Jose Padilla, an American citizen once suspected of wanting to explode a lethal radiological “dirty bomb” in the United States, does not have the right to sue U.S. officials for his treatment while he was held in a Charleston, S.C., brig, a federal judge has ruled.
Judge Richard Gergel of the District of South Carolina on Thursday dismissed Padilla’s suit against several figures in the executive branch, including former Attorney General John Ashcroft, former Defense Secretary Donald H. Rumsfeld and others.
In a 32-page ruling, Gergel concluded that the officials were protected by “qualified immunity” from being sued for their official actions, which were taken while the country and its leaders were still reeling from the terrorist attacks of Sept. 11, 2001.
Padilla was arrested in Chicago in 2002 as a material witness to what Ashcroft and other officials said was a “dirty bomb” plot. Thereafter, Padilla was designated an “enemy combatant” by President George W. Bush and held in the brig for more than three years, a time in which he was denied many of the rights American citizens generally have when they are accused of crimes.
“The designation of Padilla as an enemy combatant and his detention incommunicado were made in light of the most profound and sensitive issues of national security, foreign affairs and military affairs,” Gergel wrote. “It is not for this Court, sitting comfortably in a federal courthouse nearly nine years after these events, to assess whether the policy was wise or the intelligence was accurate.”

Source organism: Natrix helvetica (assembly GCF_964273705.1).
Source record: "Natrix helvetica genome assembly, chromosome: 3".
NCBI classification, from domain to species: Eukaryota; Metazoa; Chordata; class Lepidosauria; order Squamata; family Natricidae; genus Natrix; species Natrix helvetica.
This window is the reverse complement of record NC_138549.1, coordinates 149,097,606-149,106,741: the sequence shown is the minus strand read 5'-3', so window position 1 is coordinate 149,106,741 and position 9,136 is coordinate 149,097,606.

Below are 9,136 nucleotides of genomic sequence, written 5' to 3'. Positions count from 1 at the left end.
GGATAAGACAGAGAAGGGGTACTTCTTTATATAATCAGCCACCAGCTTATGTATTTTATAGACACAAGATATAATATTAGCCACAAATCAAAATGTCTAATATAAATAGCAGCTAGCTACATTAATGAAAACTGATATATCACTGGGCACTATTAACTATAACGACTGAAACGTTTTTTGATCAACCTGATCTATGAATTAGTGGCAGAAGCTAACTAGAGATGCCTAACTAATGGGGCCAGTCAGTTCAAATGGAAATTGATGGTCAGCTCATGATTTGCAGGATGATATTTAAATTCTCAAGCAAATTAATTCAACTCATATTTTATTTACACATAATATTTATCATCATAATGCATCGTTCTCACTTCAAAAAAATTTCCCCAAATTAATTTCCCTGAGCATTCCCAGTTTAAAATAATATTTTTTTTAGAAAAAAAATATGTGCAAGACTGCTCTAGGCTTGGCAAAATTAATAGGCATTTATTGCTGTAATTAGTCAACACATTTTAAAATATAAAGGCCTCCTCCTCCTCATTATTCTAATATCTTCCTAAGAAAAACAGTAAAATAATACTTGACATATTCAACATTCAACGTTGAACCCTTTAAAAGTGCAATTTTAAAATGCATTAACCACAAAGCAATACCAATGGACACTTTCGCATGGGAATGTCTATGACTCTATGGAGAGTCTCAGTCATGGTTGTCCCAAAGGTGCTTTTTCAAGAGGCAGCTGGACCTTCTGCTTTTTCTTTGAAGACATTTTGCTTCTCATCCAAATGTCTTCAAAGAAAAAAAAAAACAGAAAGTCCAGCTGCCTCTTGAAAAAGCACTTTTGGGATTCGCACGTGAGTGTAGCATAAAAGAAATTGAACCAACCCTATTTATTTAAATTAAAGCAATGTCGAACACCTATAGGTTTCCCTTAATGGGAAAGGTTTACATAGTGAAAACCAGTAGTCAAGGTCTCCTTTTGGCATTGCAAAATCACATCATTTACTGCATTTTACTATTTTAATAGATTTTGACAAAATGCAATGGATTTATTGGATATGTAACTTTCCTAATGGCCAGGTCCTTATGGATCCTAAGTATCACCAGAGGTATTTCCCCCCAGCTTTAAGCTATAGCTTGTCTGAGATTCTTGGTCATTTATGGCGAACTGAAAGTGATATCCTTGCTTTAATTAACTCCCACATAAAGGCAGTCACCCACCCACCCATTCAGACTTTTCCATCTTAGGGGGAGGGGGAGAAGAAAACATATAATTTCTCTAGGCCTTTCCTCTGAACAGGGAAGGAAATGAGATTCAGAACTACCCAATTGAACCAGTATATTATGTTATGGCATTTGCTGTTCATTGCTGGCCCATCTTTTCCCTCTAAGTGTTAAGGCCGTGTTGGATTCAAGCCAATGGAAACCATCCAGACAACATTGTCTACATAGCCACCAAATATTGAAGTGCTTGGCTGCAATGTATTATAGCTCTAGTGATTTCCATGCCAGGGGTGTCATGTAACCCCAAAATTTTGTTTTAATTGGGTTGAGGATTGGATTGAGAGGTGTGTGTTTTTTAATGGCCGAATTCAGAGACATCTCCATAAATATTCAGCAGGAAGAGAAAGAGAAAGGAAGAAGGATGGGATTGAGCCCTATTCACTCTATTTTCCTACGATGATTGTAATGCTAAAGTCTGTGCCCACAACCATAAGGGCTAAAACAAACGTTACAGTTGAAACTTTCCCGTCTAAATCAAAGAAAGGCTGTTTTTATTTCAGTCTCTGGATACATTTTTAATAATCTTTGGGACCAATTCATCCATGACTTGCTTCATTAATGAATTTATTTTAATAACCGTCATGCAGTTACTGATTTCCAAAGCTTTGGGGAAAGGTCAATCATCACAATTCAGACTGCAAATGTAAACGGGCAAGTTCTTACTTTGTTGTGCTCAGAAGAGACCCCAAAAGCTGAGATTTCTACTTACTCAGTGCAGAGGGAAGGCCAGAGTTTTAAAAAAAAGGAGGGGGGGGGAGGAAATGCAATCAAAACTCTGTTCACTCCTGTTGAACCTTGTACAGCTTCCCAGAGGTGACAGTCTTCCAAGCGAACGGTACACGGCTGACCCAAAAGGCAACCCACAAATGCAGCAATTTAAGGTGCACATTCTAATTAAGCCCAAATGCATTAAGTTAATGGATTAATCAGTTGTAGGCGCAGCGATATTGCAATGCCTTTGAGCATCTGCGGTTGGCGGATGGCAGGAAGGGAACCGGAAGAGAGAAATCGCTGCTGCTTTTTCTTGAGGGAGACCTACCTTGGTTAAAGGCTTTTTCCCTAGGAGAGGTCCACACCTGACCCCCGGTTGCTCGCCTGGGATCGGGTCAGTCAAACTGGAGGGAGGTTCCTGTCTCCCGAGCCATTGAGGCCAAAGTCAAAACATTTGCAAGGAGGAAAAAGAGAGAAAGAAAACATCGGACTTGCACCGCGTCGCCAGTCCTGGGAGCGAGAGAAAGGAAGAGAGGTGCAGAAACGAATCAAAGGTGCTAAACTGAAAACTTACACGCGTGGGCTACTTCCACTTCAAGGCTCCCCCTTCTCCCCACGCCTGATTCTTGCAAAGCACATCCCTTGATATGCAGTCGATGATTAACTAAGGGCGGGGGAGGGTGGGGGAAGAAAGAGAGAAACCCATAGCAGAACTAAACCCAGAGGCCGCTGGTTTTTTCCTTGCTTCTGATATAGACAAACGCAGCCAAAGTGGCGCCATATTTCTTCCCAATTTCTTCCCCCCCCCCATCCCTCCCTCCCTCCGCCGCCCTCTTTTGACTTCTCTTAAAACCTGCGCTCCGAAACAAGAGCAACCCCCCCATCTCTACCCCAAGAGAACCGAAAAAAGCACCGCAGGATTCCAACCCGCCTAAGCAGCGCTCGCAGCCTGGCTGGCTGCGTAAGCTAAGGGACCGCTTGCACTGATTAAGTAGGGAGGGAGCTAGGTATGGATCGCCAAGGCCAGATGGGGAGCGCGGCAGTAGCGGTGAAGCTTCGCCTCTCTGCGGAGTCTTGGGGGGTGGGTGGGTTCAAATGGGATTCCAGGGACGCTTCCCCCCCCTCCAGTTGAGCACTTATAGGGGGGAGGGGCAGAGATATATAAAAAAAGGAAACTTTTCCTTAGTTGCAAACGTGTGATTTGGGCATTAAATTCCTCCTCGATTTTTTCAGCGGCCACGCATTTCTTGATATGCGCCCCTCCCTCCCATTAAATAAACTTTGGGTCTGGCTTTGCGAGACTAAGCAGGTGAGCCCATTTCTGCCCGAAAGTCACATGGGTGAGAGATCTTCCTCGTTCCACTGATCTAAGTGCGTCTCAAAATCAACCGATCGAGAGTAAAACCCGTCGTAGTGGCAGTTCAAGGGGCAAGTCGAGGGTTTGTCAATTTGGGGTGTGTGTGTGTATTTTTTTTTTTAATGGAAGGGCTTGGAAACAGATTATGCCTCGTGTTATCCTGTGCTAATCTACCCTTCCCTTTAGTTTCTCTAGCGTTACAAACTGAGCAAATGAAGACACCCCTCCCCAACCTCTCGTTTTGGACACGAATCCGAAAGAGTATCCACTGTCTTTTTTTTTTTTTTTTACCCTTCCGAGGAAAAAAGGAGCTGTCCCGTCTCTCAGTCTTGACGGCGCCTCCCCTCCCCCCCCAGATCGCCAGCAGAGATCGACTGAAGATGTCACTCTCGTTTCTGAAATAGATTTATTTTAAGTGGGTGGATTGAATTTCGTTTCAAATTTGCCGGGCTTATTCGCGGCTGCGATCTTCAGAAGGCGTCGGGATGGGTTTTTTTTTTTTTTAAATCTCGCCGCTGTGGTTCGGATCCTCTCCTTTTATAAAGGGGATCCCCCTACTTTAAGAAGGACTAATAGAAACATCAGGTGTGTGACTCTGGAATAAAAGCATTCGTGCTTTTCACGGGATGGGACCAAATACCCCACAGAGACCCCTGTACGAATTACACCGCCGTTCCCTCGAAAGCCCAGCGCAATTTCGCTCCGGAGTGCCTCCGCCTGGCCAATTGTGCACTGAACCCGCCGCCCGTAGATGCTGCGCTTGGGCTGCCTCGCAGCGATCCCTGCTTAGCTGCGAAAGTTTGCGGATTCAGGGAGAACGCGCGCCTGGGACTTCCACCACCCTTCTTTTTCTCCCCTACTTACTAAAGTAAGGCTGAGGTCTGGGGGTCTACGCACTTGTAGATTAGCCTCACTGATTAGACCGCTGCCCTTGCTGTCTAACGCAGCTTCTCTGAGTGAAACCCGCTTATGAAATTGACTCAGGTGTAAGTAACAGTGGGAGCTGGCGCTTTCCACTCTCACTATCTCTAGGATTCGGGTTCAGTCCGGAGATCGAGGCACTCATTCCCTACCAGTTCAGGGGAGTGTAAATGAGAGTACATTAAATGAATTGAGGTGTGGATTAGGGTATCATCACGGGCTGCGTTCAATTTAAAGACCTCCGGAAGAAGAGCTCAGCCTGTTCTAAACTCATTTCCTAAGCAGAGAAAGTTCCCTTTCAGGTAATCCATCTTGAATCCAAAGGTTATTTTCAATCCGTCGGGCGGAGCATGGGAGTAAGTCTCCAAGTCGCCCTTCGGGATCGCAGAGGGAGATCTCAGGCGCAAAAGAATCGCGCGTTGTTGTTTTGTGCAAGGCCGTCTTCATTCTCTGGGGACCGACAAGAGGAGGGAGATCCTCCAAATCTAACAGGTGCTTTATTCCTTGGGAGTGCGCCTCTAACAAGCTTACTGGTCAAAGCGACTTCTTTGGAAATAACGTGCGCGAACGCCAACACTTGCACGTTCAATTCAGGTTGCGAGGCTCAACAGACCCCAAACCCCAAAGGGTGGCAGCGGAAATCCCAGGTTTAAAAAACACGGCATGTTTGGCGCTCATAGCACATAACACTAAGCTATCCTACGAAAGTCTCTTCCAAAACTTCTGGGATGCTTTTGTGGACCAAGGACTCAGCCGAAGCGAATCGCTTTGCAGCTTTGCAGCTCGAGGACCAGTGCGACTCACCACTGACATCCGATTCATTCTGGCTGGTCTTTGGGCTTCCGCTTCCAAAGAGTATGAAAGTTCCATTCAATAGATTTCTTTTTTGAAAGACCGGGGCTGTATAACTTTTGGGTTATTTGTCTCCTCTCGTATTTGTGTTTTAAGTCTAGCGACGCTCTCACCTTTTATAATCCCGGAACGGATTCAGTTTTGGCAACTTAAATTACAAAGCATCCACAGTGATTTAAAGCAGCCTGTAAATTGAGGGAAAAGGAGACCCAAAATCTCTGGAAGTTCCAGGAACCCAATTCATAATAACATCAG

Padilla was eventually convicted of terrorism-related charges unrelated to the supposed bomb plot and was sentenced in 2007 to 17 years 4 months in prison. His conviction is being appealed.
As Josh Gerstein notes on Politico, “Gergel’s decision is at odds with a 2009 ruling from another federal judge in a separate lawsuit Padilla brought against former Justice Department attorney John Yoo. That judge, Jeffrey White of San Francisco, ruled that Padilla’s suit against Yoo could go forward. Yoo’s appeal of that ruling is currently pending before the U.S. Court of Appeals for the Ninth Circuit. Lawyers said Gergel’s decision is certain to be appealed to the Fourth Circuit and that the dispute is likely to eventually wind up before the Supreme Court.”
The Ninth is widely regarded as the most liberal of the circuits, and the Fourth as the most conservative. So court-watchers may be tempted to speculate that the Ninth Circuit will uphold White’s decision and the Fourth Circuit will uphold Gergel’s decision. But, as Gerstein notes, judges’ decisions sometimes go against expectations: Gergel, who ruled against Padilla, was appointed by President Barack Obama. White, who ruled in favor of the prisoner, was appointed by Bush.